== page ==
Tuesday, 25 March 2014

TGO Challenge 2014 Kit List

UPDATE, July 2014: Many weeks after I did this post it is still getting hits so I simply wanted to say that I cut down on the list below quite a bit, taking about 1.5 kg off the total pack weight. that is shown here.

Well it's the time of year when TGO Challenge Kit Lists appear on many blogs. We like a good list, we do.  I've already seen and poured over  Andy Walker'sGordon has given us his.  And Robin posted his initial thoughts early on.  So here's mine. Yes all you lightweighters, it is heavier than yours.  It will change slightly, and there are a number of items on what follows that will not make it on the trip to Scotland.  I have annotated some of these. But no doubt a few other tiny things may creep in.  I will make a final decison in the few days before I set off, especially on clothing, as this would be influenced by the weather prospects.

Having been inspired by Alan Sloman's star filled, doe eyed new love for Trinnie, I did get my neglected Trail Star and Oook nest out yesterday and put it up in the garden, but I just have to lie in it for 2 or 3 minutes to decide that, for me, the lack of comfort compared to the Scarp 1 is just not worth the few hundred grams weight saved.  As I  have banged on endlessly before, it is all too tight for anyone like me who is seriously over 6 foot tall.  I want to love her but I just can't.

I  may also be saving a few hundered grams on my rucksack.  That will be decided later today when privatised postie arrives.  The ULA Catalyst is the most comfortable sack I have ever used for a large load but I would prefer a lid pocket and something that doesn't fill with water at the mere sight of a cloud in the sky.  However, its potential replacement, that I am informed by text that Courier Kenny has on his van now, will have to be exceptional when I try it out, and the hip belt will need to sit squarely where it is intended to or it will be down to the GPO tomorrow with a return label on its sturdy packaging.  There is no way I will cut corners on a comforable rucksack, not least because I am developing a touch of athritis in one of my shoulders, and long days and heavy rucksacks are not what the doctor has ordered for that.  The new arrival will have taped seams so that, plus the judicous use of lightweight waterproof stuffsacks, will also mean I can ditch the large packliner I use with the Catalyst.

Any views or comments are welcome.  Probably along the lines of "you must be bonkers", but I can take it.




ULA Catalyst

Shelter / Sleeping

Scarp 1 Includes 1 sp peg + sp blizzard 1578
Sleeping Bag Rab Neutrino 400 In waterproof stuff sack 760
Silk liner To take? 120
Exped Pillow This is real luxury 81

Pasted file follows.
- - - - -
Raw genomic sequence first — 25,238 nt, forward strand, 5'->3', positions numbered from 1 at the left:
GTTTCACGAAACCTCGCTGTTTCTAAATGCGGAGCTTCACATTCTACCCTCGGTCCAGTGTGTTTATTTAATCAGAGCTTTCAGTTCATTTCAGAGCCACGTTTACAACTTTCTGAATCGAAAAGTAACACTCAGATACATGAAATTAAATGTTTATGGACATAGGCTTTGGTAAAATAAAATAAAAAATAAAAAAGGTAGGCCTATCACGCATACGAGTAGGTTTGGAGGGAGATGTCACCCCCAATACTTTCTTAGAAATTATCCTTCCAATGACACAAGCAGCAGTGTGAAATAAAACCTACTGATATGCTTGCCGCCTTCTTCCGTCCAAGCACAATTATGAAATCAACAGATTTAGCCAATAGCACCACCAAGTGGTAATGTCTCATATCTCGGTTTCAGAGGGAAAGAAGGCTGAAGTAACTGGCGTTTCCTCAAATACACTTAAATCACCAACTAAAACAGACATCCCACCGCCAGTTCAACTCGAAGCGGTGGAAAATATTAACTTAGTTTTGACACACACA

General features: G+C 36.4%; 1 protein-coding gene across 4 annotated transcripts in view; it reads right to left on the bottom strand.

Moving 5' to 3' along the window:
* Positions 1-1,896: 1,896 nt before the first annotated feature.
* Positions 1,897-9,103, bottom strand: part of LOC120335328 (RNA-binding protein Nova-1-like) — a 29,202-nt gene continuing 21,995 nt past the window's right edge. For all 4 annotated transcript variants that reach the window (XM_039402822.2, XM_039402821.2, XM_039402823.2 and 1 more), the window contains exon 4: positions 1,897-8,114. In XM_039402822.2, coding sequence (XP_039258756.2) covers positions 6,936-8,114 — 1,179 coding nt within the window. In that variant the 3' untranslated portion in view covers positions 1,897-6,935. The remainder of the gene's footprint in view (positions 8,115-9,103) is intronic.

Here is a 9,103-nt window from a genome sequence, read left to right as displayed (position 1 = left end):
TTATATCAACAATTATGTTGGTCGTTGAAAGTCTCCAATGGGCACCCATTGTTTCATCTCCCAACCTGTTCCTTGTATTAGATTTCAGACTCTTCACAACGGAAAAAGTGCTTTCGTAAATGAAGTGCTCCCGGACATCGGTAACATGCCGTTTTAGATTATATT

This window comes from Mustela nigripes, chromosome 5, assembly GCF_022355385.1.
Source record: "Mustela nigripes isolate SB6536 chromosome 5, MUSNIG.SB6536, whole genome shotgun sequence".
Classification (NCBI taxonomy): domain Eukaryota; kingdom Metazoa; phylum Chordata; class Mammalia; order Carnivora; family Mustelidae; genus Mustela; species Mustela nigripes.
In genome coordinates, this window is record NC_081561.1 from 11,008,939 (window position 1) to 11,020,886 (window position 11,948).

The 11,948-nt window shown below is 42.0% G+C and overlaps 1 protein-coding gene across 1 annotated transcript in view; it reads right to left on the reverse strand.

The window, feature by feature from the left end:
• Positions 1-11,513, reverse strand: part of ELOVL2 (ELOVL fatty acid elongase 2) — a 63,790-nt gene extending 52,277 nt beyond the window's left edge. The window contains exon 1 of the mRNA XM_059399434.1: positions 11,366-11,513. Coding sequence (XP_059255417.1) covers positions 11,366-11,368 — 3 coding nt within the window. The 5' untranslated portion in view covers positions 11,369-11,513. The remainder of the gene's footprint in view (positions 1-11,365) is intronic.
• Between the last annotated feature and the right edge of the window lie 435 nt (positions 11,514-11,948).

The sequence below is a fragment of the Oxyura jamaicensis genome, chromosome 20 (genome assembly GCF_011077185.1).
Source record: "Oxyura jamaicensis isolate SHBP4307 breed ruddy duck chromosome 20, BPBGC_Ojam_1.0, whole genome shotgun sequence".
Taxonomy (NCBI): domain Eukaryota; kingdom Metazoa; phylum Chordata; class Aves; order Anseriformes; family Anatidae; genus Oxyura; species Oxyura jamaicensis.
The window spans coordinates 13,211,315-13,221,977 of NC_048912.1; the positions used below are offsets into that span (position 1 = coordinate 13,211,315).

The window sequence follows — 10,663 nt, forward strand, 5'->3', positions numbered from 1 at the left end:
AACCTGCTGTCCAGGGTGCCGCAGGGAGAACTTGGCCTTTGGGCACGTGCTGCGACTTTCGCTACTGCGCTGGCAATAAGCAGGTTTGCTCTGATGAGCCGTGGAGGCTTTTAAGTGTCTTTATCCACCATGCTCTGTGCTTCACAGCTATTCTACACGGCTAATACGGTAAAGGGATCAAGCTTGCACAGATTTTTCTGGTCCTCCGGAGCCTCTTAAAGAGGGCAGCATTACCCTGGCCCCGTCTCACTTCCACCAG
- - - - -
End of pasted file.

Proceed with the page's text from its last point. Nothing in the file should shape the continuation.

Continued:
Neo Air X Lite large Large is far more comfortable than standard size 485
Duomat sit mat
Tent J Cloth To wipe off the crud when packing 12
Polycro for porch Two sheets @16gr.. Only one needed 32


Stove, feet, windshield Optimus 185
Pan Evernew 0.9l 115
Pot cosy
Mug (Titanium)
Fuel 1*230gr cartridge 380
Long spoon (Titanium)
J cloth
Water container Platypus 2 litre 39

Platypus 1 litre 42 !
Swiss army knife "Classic"
Can opener To take? 10
Purification tablets
Plastic food bags
Tiny sponge scourer
Sawyer Includes medium pouch 110

Health and Hygiene

First Aid Kit First Aid Kit Dry Bag 377

Elasticated knee bandage

Elasticated calf bandage

Tick remover

Safety Pins





Plasters and compeed

Wound Dressings


Micropore tape



Shoulder tablets


Hayfever tablets

Gehwol Foot Cream

Lanacane Anti-Chafing Gel

Midge repellant To take? 91
Midge head net
Lifesystems towel Or take smaller and halve weight 166
Trowel Blizzard stake 30
P Bottle It's an age thing 62
Toilet roll
Hand sanitiser

Wash Kit Soap bag 27

Toothbrush and paste 44

Comb 7

Dr Bronner's 68

Contact lense + case 16

Contact lense fluid 65

Ear plugs 2
Stugereon * 2 For journey to Scotland 0
Deoderant To take? 52

Reading glasses in case


Silva compass
Maps + Ortilieb map case
Ortilieb A4 Case For spare printouts in rucksack 68
Smartphone / GPS Galaxy 3 with Viewranger 156
Spare batteries for phone 2@39gr 78
Phone case Aquapack 60
Phone charger


Repair kit


Duck Tape (on Pacer Poles)

Batteries *3 (watch and headtorch)

Thermarest puncture kit

Shock cord

Theadtorch Petzl E-lite 30
Notebook and pen

Dry Bags Various 195
Camera Lumix DMS F35 + case + sp battery 270
Rail tickets

Spare Clothes (Carried)

Pants Rabs Meco boxers 72

Rab Meco long johns (for sleeping / cold days) 148
Spare socks 2 pairs X socks Exped 123
Spare shirt Paramo Katmai (for civilisation) 250
PhD Minimus Down Jacket + Hood
Fleece beenie
Berghaus Jacket Paclite 530
Berghaus Overtrousers Paclite 250
ME Gloves Sufficient? 53
Waterproof Overmits
Hi Tec Zuuc Shoes??? To take? 380
Seal sknz socks + liners To take? 138
Tracksters? To take? 208
Berghaus synthetic base To take? 250

Total base weight (inc. fuel)

Food and Drink

Dehydrated food (3 days) Three main meals + 3 deserts 900

Total other food (3 days)

Tea bags

Drink choc (1 sachet per day)

Condensed milk (Tube -luxury item!)

Oats So Simple

Cereal bars

Trail mix


Hip Flask Assume 200ml contents 288


Total weight food / water

Clothes etc (Worn)

Pants HH 88
Trousers Montane 357
Merino Shirt Rohan 286
Paramo Fleece Micro fleece 325
Boots / trail shoes Inov8 Terroc 330s 804
Socks X Socks Exped 62
Gaiters Integral Designs E-vent 68
Windshirt Montane Litespeed 204
Pacer poles  Alloy 650
Watch Suunto Core 64

Weight non pack worn items

Total pack base weight (inc fuel) 

Total food and water

Total pack weight

Total worn / non-pack

Total weight


  1. Hi David
    Very interesting, its always good to see what other folk will be taking/carrying on long trips.
    Theres no right or wrong just different, some people like a bit of luxury others are quite happy roughing it (indeed some positively enjoy it!)
    We all adopt different stylesof backpacking, variety is the spice of life.
    Not long now!!

    1. As you can see I am on the luxury end of the spectrum, although some of this stuff will not be in my sack come May. Far less clothing will be necessary and far more sunscreen. I hope.

  2. Hi David, good luck with the rucksack! You know what works, it's still fun to try different stuff. Looking forward to catching up soon. John

    1. ThanksJjohn. The new sack has arrived. I am still pontificating but I think I will keep it and take it. That will save 346gr before I make any other changes.

  3. Nice list - but I could save you 648g straight away, with an optional 211g on top:

    Dump the longjohns (your Tracksters can do that job), Dump the Berghaus synthetic base layer (your merino base layer will be fine between indoor nights when you can wash it, and then just wear your fleece while it dries). Dump the Katmai shirt. Your fleece will be fine.